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Iraq Mission was established in the Kurdistan region of Iraq in mid-2013, then a branch office was opened in Sulaymaniyah and Anbar to execute several relief programs for the Syrian refugees and displaced Iraqis. The number of Qatar Red Crescent’s projects executed since the establishment of the office in 2013 and up to now exceeded 20 projects in the fields of water, sanitation, health and urgent relief. The Crescent has a main office in Erbil, in addition to branch offices in Ramadi, Amiriyah Fallujah, Kirkuk and Sulaymaniyah. Work is underway for the opening of a branch office in Saladin Governorate. The number of cadres of the Qatar Red Crescent is 141 people in various projects and regions. Their numbers are increasing following the current situation in Mosul.

The Qatar Red Crescent distributed winter relief materials during the Warm Winter campaign in 2014 and 2015, 2016 and 2017 targeting displaced Iraqi families in Mosul, Anbar, Amiriyah Fallujah, the suburbs of Baghdad, Diyala Governorate, the suburbs of Ramadi and the desert areas between Hīt and Rutba in Anbar Governorate, and Halabja.

The Qatar Red Crescent – Iraq Mission

Chapter 1: Year Review on the Global Scale

First – Map:
Second: Main Focus (Sectors)
The Iraq mission works primarily on the following activities:
1- Water and sanitation.
2- Primary and secondary healthcare.
3- Relief (temporary shelter - distribution of food and non-food items)
4- Early recovery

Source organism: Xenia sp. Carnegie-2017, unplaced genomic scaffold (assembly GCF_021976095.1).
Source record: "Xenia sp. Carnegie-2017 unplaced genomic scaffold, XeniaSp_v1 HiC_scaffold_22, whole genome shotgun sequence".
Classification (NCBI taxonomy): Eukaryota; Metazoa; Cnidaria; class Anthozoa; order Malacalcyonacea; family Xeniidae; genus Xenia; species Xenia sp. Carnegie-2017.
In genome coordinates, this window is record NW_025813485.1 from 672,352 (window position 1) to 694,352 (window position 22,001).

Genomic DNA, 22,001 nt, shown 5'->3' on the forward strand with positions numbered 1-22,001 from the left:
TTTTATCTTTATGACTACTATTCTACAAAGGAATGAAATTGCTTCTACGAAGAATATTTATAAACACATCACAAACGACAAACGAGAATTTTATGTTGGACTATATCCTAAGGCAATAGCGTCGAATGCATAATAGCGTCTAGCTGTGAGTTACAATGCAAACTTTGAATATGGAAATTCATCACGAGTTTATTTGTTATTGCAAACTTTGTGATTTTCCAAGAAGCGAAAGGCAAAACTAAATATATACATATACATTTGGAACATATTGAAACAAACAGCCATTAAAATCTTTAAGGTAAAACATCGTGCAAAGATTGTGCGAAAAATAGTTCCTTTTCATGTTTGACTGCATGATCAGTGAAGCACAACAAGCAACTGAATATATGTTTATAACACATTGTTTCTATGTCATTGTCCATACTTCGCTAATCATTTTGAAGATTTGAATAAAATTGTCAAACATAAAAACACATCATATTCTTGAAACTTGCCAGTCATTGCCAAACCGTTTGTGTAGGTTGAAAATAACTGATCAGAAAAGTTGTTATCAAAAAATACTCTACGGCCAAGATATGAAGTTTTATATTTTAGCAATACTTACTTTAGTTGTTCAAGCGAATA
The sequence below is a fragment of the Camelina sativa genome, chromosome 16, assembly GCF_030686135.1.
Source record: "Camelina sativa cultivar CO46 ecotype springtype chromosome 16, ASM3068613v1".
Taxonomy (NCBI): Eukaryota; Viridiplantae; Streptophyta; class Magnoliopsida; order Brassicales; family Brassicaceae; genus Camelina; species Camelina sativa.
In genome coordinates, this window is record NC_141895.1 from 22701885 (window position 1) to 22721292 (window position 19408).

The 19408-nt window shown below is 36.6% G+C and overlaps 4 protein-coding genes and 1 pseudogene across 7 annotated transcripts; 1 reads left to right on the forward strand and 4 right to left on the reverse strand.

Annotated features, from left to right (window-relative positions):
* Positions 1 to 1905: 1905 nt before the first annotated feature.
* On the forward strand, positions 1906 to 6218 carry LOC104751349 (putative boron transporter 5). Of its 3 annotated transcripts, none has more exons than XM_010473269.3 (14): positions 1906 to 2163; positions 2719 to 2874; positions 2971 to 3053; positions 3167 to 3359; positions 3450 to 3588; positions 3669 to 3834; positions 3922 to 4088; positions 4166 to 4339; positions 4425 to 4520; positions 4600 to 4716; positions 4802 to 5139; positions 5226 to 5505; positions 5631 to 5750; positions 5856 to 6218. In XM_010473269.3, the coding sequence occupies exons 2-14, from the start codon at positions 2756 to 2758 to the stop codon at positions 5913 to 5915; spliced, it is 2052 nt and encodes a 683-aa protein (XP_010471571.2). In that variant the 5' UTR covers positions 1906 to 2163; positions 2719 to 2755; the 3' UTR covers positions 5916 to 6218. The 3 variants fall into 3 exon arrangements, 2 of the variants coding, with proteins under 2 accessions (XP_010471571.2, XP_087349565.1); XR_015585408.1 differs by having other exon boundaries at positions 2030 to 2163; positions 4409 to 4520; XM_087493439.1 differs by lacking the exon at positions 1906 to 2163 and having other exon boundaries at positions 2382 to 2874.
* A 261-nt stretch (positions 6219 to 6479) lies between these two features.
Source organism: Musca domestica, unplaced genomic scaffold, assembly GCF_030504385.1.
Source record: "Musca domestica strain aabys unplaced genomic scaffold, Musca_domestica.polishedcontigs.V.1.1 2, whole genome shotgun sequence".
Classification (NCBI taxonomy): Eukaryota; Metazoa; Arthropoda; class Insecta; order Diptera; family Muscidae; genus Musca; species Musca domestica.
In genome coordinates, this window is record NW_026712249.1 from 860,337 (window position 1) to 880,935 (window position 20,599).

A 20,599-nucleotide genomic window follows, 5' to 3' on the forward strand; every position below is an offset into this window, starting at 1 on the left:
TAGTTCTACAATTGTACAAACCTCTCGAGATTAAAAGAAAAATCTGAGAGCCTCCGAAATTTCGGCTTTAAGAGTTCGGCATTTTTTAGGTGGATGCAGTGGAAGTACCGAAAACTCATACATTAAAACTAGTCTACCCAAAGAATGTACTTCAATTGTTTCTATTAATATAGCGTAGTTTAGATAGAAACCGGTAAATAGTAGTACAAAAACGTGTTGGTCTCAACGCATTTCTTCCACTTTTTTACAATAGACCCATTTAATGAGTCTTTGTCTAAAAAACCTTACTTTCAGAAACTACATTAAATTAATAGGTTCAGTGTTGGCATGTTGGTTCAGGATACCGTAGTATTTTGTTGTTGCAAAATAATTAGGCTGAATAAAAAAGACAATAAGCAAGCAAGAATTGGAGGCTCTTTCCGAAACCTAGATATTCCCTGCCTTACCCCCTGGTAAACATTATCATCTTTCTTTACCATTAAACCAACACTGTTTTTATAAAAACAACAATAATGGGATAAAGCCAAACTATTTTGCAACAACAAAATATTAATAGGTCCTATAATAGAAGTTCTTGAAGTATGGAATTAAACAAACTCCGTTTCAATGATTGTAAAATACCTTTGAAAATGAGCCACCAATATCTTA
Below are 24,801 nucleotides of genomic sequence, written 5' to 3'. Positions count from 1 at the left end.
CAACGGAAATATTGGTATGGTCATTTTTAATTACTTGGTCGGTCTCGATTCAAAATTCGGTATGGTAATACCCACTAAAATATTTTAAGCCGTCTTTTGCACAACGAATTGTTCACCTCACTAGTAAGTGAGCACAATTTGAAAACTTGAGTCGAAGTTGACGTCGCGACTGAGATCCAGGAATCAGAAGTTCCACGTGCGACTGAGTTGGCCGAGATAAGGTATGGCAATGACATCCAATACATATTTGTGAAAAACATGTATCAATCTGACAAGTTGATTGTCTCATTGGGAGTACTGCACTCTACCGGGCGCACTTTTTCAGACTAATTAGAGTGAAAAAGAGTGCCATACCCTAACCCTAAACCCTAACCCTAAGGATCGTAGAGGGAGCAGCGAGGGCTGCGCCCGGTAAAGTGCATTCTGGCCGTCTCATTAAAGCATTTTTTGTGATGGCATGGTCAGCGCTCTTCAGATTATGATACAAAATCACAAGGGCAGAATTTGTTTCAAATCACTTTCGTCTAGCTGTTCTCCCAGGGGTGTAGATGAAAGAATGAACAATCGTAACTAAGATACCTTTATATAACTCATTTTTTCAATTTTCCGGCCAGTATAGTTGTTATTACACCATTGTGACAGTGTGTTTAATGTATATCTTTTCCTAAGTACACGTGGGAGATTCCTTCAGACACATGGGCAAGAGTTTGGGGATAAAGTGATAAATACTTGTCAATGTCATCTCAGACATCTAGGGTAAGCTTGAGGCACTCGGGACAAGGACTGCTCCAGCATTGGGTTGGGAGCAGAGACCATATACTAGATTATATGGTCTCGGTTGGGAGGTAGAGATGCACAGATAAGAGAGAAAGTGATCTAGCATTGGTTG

Third: Overview
In response to the troubling humanitarian situation experienced by Iraq in general and the city of Mosul in particular, during the years 2016 - 2017 and the large waves of displacement witnessed in different areas of Iraq as a result of military operations and armed conflicts since the start of military operations from mid-October 2016; the stages and mechanisms of response to the crisis can be summarized in four stages as follows:
1- Stage 1 (Operations to Retake Eastern Mosul):

Lasted for 8 months 

1. Responding to continuous daily displacement waves and providing humanitarian support by mobilizing field teams for urgent response.
2. Being present in the front areas of displacement and on the front lines to provide basic and urgent support for the displaced from their homes during the first minutes of displacement 
3. Having access to the retaken cities for the assessment of quick needs to elaborate emergency response plans.
4. Providing emergency relief support to the residents of the retaken cities and neighborhoods to encourage them not to leave and stay in their homes through the provision of basic needs.
5. Executing emergency relief operations on the eastern and southern axes along the frontal displacement lines in parallel with ongoing needs assessments.
6. Receiving full healthcare services on the eastern axis by supporting the capacity of the health centers inside the camps in eastern Mosul to provide primary healthcare services.
7. Supporting the water and sanitation sector on both the eastern and southern axes by providing drinking water sources and campaigns to promote personal hygiene through the volunteers of the Crescent, including the distribution of personal hygiene kits.
8. Providing emergency shelter solutions in light of the continuing movements of sudden displacement.
9. Continuing to coordinate with international movement partners, international partners and the United Nations to provide a more effective response.
10. Continuing to strengthen the capabilities of the Qatar Red Crescent Mission in Iraq through the provision of storehouses with a large capacity in different geographical areas close to the areas of relief operations.
11. Since January 2017, the Crescent established an office and warehouse in eastern Mosul (Gogjali quarter) during the war.

2- Stage 2 phase (Operations to Retake Western Mosul):

Lasted for 5 months 

In total, the same activities and mechanisms executed during the first stage of the operations to retake Mosul city continued, with the indication of the following points: